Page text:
Atlanta mayoral race still jam-packed after qualifications week
13 candidates remain, and councilwomen lead in the polls
Not a single serious contender dropped out of Atlanta's mayoral race during last week's qualifying period. The current candidate count sits at 13, which all but guarantees a runoff election. The political experts that Creative Loafing's been schmoozing with during this contest had all said the herd would thin before August 25, the last day to file qualifying paperwork and hand in the $5,529 fee. But the major nine candidates (with at least a semblance of a shot at Mayor Kasim Reed's throne) all stuck to their guns.
Atlanta City Council President Ceasar Mitchell, former Council President Cathy Woolard, ex-city COO Peter Aman, and Council members Mary Norwood, Keisha Lance Bottoms and Kwanza Hall signed their forms and turned in their checks. As did State Sen. Vincent Fort, former Fulton County Chairman John Eaves, and even underdog Michael Sterling, who used to run the city's workforce development arm.
Norwood still leads the pack, according to recent poll by Landmark Communications. She claimed about a quarter of votes from the 500 "likely voters" surveyed, trailed by Bottoms and Aman, who each took about 12 percent of the tally. Bottoms has a 0.3 percent leg up on Aman in this poll, although the former city administrator has seen a drastic uptick in support since previous estimates he was taking home 6 percent of the vote in a poll published this time last month.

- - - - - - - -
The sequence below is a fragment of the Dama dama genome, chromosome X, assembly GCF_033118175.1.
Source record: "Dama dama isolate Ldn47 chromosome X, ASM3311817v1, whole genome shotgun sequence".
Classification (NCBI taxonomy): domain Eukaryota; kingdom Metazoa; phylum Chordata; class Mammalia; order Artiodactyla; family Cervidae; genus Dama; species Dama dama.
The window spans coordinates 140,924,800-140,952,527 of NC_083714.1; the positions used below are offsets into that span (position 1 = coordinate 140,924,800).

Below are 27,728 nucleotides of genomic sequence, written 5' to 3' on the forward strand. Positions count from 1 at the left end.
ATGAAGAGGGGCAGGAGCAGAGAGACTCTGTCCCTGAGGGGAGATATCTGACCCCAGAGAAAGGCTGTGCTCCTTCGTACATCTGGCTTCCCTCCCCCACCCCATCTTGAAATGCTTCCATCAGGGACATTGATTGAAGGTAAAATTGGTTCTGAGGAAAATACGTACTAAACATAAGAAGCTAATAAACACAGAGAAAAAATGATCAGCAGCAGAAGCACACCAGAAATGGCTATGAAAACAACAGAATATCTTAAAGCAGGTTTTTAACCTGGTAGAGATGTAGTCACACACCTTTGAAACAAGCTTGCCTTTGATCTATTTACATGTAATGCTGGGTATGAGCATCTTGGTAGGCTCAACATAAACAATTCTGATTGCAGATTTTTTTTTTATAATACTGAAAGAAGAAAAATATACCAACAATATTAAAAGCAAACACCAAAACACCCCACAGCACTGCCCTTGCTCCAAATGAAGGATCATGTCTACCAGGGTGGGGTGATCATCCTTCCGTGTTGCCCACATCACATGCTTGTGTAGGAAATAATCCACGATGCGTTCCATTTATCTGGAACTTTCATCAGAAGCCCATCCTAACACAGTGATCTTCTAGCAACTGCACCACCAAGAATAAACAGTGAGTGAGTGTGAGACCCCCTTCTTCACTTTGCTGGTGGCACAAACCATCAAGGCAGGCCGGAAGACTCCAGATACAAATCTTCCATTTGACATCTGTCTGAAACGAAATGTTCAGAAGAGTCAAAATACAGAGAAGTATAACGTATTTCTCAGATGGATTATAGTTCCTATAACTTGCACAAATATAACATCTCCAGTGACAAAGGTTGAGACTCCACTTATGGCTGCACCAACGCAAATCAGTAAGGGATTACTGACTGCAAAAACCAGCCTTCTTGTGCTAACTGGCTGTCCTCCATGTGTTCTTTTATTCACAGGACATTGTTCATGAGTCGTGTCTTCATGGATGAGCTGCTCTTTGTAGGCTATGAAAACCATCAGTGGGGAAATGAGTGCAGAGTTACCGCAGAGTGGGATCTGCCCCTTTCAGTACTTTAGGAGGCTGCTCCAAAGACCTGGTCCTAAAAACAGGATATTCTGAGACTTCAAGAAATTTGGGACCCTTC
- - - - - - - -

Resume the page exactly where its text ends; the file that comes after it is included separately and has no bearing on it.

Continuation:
Aman's surge in support brings his bid into the realm of viability along with those of Norwood, Bottoms, and Mitchell he sits at fourth place in the Landmark study, with 10.4 percent of the vote. But with this many promising candidates crammed onto the ballot, it'll be tough for any one runner to snag more the 51 percent needed to claim a general election win.
Norwood will likely lure a bulk of the Republican vote, as evidenced by the 50 percent that she wooed of the 95 right-leaning voters that Landmark counted. She also grabbed almost 40 percent of the 232 white votes, whereas Bottoms took nearly a quarter of the 257 African-American votes and 17.3 percent of the 284 votes by Democrats Norwood scored 16.9 percent of the Democrat votes and 14.5 percent of the black votes.
Bottoms is also showing signs of support from millennials, with a strong 19.2 percent of the 18-to-29-year-old count. But Norwood trounced everyone in the 40-and-up vote, which represented more than 80 percent of the entire poll.
Some 17 percent of the half-thousand people who contributed to Landmark's stats, however, identified as undecided voters. Thanks to all the major candidates' aversion to quitting a good trait, I guess CL doesn't have much indication of which way this fat chunk of the electorate will lean, come November.
We've got more profile pieces currently brewing, so hopefully the fence-sitters will soon fall in place. That said, we understand there are a bunch of ways to fall off this wonky fence. As always, stay tuned.